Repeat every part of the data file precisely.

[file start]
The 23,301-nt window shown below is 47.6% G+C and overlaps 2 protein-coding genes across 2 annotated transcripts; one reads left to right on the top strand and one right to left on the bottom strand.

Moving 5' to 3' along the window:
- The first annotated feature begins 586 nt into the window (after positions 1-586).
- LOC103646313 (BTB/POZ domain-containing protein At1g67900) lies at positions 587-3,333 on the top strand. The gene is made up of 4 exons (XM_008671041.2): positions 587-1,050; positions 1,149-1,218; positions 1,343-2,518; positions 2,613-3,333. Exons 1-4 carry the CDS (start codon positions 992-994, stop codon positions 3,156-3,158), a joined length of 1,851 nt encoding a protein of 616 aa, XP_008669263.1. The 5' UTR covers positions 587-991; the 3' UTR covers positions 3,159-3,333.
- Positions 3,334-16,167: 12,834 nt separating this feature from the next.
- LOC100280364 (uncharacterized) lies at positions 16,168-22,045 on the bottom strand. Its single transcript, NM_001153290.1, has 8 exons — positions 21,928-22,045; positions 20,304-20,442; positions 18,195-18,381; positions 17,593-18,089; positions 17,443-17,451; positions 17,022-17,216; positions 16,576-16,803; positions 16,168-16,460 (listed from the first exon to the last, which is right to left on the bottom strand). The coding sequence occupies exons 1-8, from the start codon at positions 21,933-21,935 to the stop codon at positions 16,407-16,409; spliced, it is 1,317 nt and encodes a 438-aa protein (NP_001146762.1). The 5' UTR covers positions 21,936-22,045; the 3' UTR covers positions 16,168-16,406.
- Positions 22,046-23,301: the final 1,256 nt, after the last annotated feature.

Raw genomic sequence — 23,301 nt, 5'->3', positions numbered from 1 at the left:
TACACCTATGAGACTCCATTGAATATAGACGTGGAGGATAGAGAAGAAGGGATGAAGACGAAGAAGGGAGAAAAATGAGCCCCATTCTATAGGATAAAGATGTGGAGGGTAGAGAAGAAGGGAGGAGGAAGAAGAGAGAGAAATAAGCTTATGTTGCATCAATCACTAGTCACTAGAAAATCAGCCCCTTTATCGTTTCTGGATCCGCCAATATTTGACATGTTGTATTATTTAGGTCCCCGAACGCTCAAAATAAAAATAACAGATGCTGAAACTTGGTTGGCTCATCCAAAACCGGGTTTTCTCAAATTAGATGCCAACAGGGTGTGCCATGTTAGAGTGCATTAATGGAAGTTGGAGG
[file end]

The 23,301-nt window shown below is 47.6% G+C and overlaps 2 protein-coding genes across 2 annotated transcripts; one reads left to right on the top strand and one right to left on the bottom strand.

Moving 5' to 3' along the window:
- The first annotated feature begins 586 nt into the window (after positions 1-586).
- LOC103646313 (BTB/POZ domain-containing protein At1g67900) lies at positions 587-3,333 on the top strand. The gene is made up of 4 exons (XM_008671041.2): positions 587-1,050; positions 1,149-1,218; positions 1,343-2,518; positions 2,613-3,333. Exons 1-4 carry the CDS (start codon positions 992-994, stop codon positions 3,156-3,158), a joined length of 1,851 nt encoding a protein of 616 aa, XP_008669263.1. The 5' UTR covers positions 587-991; the 3' UTR covers positions 3,159-3,333.
- Positions 3,334-16,167: 12,834 nt separating this feature from the next.
- LOC100280364 (uncharacterized) lies at positions 16,168-22,045 on the bottom strand. Its single transcript, NM_001153290.1, has 8 exons — positions 21,928-22,045; positions 20,304-20,442; positions 18,195-18,381; positions 17,593-18,089; positions 17,443-17,451; positions 17,022-17,216; positions 16,576-16,803; positions 16,168-16,460 (listed from the first exon to the last, which is right to left on the bottom strand). The coding sequence occupies exons 1-8, from the start codon at positions 21,933-21,935 to the stop codon at positions 16,407-16,409; spliced, it is 1,317 nt and encodes a 438-aa protein (NP_001146762.1). The 5' UTR covers positions 21,936-22,045; the 3' UTR covers positions 16,168-16,406.
- Positions 22,046-23,301: the final 1,256 nt, after the last annotated feature.

Raw genomic sequence — 23,301 nt, 5'->3', positions numbered from 1 at the left:
TACACCTATGAGACTCCATTGAATATAGACGTGGAGGATAGAGAAGAAGGGATGAAGACGAAGAAGGGAGAAAAATGAGCCCCATTCTATAGGATAAAGATGTGGAGGGTAGAGAAGAAGGGAGGAGGAAGAAGAGAGAGAAATAAGCTTATGTTGCATCAATCACTAGTCACTAGAAAATCAGCCCCTTTATCGTTTCTGGATCCGCCAATATTTGACATGTTGTATTATTTAGGTCCCCGAACGCTCAAAATAAAAATAACAGATGCTGAAACTTGGTTGGCTCATCCAAAACCGGGTTTTCTCAAATTAGATGCCAACAGGGTGTGCCATGTTAGAGTGCATTAATGGAAGTTGGAGG